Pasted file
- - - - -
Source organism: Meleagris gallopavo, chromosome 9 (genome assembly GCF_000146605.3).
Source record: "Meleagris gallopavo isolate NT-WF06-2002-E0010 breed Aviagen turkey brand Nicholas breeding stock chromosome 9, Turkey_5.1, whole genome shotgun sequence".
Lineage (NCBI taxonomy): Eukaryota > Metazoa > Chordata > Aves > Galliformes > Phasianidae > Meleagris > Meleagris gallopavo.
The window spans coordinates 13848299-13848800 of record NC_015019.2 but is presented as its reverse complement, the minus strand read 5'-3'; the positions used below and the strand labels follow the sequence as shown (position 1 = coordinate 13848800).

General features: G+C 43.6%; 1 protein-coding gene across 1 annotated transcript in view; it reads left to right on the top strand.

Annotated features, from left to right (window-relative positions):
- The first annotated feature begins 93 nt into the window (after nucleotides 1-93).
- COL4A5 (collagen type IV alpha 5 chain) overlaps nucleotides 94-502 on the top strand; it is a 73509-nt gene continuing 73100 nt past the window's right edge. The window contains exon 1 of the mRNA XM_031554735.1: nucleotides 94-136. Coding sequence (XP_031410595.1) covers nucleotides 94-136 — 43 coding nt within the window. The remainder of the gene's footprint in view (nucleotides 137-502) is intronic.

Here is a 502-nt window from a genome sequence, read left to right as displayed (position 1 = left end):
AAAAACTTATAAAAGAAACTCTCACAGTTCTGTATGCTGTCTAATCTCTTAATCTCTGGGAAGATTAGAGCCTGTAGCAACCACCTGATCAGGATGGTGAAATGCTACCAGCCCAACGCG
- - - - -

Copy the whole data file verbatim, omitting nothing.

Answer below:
Source organism: Meleagris gallopavo, chromosome 9 (genome assembly GCF_000146605.3).
Source record: "Meleagris gallopavo isolate NT-WF06-2002-E0010 breed Aviagen turkey brand Nicholas breeding stock chromosome 9, Turkey_5.1, whole genome shotgun sequence".
Lineage (NCBI taxonomy): Eukaryota > Metazoa > Chordata > Aves > Galliformes > Phasianidae > Meleagris > Meleagris gallopavo.
The window spans coordinates 13848299-13848800 of record NC_015019.2 but is presented as its reverse complement, the minus strand read 5'-3'; the positions used below and the strand labels follow the sequence as shown (position 1 = coordinate 13848800).

General features: G+C 43.6%; 1 protein-coding gene across 1 annotated transcript in view; it reads left to right on the top strand.

Annotated features, from left to right (window-relative positions):
- The first annotated feature begins 93 nt into the window (after nucleotides 1-93).
- COL4A5 (collagen type IV alpha 5 chain) overlaps nucleotides 94-502 on the top strand; it is a 73509-nt gene continuing 73100 nt past the window's right edge. The window contains exon 1 of the mRNA XM_031554735.1: nucleotides 94-136. Coding sequence (XP_031410595.1) covers nucleotides 94-136 — 43 coding nt within the window. The remainder of the gene's footprint in view (nucleotides 137-502) is intronic.

Here is a 502-nt window from a genome sequence, read left to right as displayed (position 1 = left end):
AAAAACTTATAAAAGAAACTCTCACAGTTCTGTATGCTGTCTAATCTCTTAATCTCTGGGAAGATTAGAGCCTGTAGCAACCACCTGATCAGGATGGTGAAATGCTACCAGCCCAACGCG